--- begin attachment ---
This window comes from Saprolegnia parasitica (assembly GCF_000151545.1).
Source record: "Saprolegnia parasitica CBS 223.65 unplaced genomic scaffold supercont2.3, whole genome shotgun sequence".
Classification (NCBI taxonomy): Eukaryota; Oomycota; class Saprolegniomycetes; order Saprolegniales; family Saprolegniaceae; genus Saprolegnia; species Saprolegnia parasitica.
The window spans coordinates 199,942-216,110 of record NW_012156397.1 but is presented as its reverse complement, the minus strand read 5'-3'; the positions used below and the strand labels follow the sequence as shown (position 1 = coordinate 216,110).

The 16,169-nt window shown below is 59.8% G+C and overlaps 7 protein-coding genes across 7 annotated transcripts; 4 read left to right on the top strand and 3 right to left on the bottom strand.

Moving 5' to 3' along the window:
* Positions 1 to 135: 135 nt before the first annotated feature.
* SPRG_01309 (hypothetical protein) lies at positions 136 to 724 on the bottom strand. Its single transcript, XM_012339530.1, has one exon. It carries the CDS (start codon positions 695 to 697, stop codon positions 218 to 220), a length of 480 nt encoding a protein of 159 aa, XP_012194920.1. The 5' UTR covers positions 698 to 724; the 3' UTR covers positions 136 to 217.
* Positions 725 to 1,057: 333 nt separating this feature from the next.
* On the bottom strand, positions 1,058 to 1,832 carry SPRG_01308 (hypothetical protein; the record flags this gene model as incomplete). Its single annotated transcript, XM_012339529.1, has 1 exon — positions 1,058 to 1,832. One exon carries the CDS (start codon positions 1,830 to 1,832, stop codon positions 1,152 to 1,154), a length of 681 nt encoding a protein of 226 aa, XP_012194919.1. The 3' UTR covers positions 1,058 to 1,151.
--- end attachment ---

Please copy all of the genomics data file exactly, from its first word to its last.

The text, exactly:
This window comes from Saprolegnia parasitica (assembly GCF_000151545.1).
Source record: "Saprolegnia parasitica CBS 223.65 unplaced genomic scaffold supercont2.3, whole genome shotgun sequence".
Classification (NCBI taxonomy): Eukaryota; Oomycota; class Saprolegniomycetes; order Saprolegniales; family Saprolegniaceae; genus Saprolegnia; species Saprolegnia parasitica.
The window spans coordinates 199,942-216,110 of record NW_012156397.1 but is presented as its reverse complement, the minus strand read 5'-3'; the positions used below and the strand labels follow the sequence as shown (position 1 = coordinate 216,110).

The 16,169-nt window shown below is 59.8% G+C and overlaps 7 protein-coding genes across 7 annotated transcripts; 4 read left to right on the top strand and 3 right to left on the bottom strand.

Moving 5' to 3' along the window:
* Positions 1 to 135: 135 nt before the first annotated feature.
* SPRG_01309 (hypothetical protein) lies at positions 136 to 724 on the bottom strand. Its single transcript, XM_012339530.1, has one exon. It carries the CDS (start codon positions 695 to 697, stop codon positions 218 to 220), a length of 480 nt encoding a protein of 159 aa, XP_012194920.1. The 5' UTR covers positions 698 to 724; the 3' UTR covers positions 136 to 217.
* Positions 725 to 1,057: 333 nt separating this feature from the next.
* On the bottom strand, positions 1,058 to 1,832 carry SPRG_01308 (hypothetical protein; the record flags this gene model as incomplete). Its single annotated transcript, XM_012339529.1, has 1 exon — positions 1,058 to 1,832. One exon carries the CDS (start codon positions 1,830 to 1,832, stop codon positions 1,152 to 1,154), a length of 681 nt encoding a protein of 226 aa, XP_012194919.1. The 3' UTR covers positions 1,058 to 1,151.